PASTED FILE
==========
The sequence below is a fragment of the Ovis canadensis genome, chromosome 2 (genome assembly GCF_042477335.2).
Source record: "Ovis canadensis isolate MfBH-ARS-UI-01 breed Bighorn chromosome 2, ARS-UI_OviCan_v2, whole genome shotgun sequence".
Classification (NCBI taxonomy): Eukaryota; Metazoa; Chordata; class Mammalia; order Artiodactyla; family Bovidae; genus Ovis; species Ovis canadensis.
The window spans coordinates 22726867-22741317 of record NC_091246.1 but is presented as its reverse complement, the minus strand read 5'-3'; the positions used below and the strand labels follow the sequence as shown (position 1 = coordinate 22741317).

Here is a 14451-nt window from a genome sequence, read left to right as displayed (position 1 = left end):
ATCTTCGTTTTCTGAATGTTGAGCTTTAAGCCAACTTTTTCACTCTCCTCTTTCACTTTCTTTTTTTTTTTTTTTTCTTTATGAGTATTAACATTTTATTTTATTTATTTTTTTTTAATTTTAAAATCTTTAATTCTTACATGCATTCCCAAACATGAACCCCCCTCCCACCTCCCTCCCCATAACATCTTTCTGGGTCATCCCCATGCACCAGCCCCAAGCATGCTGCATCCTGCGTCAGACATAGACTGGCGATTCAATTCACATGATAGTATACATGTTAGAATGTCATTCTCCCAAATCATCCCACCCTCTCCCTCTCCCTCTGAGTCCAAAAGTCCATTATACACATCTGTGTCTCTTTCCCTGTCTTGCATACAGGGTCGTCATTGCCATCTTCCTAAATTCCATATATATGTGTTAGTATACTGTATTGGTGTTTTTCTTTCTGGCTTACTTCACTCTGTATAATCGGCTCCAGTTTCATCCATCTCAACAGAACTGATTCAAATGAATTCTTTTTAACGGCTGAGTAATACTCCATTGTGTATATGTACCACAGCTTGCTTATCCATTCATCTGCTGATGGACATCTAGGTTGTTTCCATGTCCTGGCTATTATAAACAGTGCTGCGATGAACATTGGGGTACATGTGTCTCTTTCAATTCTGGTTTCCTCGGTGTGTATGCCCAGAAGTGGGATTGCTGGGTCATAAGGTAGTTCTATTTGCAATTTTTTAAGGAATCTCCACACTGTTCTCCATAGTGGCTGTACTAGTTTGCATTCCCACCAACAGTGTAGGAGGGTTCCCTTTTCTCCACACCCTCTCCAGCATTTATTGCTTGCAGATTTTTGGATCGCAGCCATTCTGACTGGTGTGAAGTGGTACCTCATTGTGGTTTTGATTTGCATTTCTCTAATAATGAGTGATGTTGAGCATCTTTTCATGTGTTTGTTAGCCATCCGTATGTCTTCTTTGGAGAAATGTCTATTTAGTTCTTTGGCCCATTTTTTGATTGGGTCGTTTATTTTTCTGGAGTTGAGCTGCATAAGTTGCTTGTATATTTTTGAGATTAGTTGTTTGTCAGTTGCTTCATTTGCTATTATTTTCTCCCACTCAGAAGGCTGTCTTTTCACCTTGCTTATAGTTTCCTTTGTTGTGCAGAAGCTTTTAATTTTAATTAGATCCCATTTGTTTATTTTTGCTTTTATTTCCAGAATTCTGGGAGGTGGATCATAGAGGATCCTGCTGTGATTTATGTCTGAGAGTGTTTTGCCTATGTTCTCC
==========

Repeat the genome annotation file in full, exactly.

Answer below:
The sequence below is a fragment of the Ovis canadensis genome, chromosome 2 (genome assembly GCF_042477335.2).
Source record: "Ovis canadensis isolate MfBH-ARS-UI-01 breed Bighorn chromosome 2, ARS-UI_OviCan_v2, whole genome shotgun sequence".
Classification (NCBI taxonomy): Eukaryota; Metazoa; Chordata; class Mammalia; order Artiodactyla; family Bovidae; genus Ovis; species Ovis canadensis.
The window spans coordinates 22726867-22741317 of record NC_091246.1 but is presented as its reverse complement, the minus strand read 5'-3'; the positions used below and the strand labels follow the sequence as shown (position 1 = coordinate 22741317).

Here is a 14451-nt window from a genome sequence, read left to right as displayed (position 1 = left end):
ATCTTCGTTTTCTGAATGTTGAGCTTTAAGCCAACTTTTTCACTCTCCTCTTTCACTTTCTTTTTTTTTTTTTTTTCTTTATGAGTATTAACATTTTATTTTATTTATTTTTTTTTAATTTTAAAATCTTTAATTCTTACATGCATTCCCAAACATGAACCCCCCTCCCACCTCCCTCCCCATAACATCTTTCTGGGTCATCCCCATGCACCAGCCCCAAGCATGCTGCATCCTGCGTCAGACATAGACTGGCGATTCAATTCACATGATAGTATACATGTTAGAATGTCATTCTCCCAAATCATCCCACCCTCTCCCTCTCCCTCTGAGTCCAAAAGTCCATTATACACATCTGTGTCTCTTTCCCTGTCTTGCATACAGGGTCGTCATTGCCATCTTCCTAAATTCCATATATATGTGTTAGTATACTGTATTGGTGTTTTTCTTTCTGGCTTACTTCACTCTGTATAATCGGCTCCAGTTTCATCCATCTCAACAGAACTGATTCAAATGAATTCTTTTTAACGGCTGAGTAATACTCCATTGTGTATATGTACCACAGCTTGCTTATCCATTCATCTGCTGATGGACATCTAGGTTGTTTCCATGTCCTGGCTATTATAAACAGTGCTGCGATGAACATTGGGGTACATGTGTCTCTTTCAATTCTGGTTTCCTCGGTGTGTATGCCCAGAAGTGGGATTGCTGGGTCATAAGGTAGTTCTATTTGCAATTTTTTAAGGAATCTCCACACTGTTCTCCATAGTGGCTGTACTAGTTTGCATTCCCACCAACAGTGTAGGAGGGTTCCCTTTTCTCCACACCCTCTCCAGCATTTATTGCTTGCAGATTTTTGGATCGCAGCCATTCTGACTGGTGTGAAGTGGTACCTCATTGTGGTTTTGATTTGCATTTCTCTAATAATGAGTGATGTTGAGCATCTTTTCATGTGTTTGTTAGCCATCCGTATGTCTTCTTTGGAGAAATGTCTATTTAGTTCTTTGGCCCATTTTTTGATTGGGTCGTTTATTTTTCTGGAGTTGAGCTGCATAAGTTGCTTGTATATTTTTGAGATTAGTTGTTTGTCAGTTGCTTCATTTGCTATTATTTTCTCCCACTCAGAAGGCTGTCTTTTCACCTTGCTTATAGTTTCCTTTGTTGTGCAGAAGCTTTTAATTTTAATTAGATCCCATTTGTTTATTTTTGCTTTTATTTCCAGAATTCTGGGAGGTGGATCATAGAGGATCCTGCTGTGATTTATGTCTGAGAGTGTTTTGCCTATGTTCTCC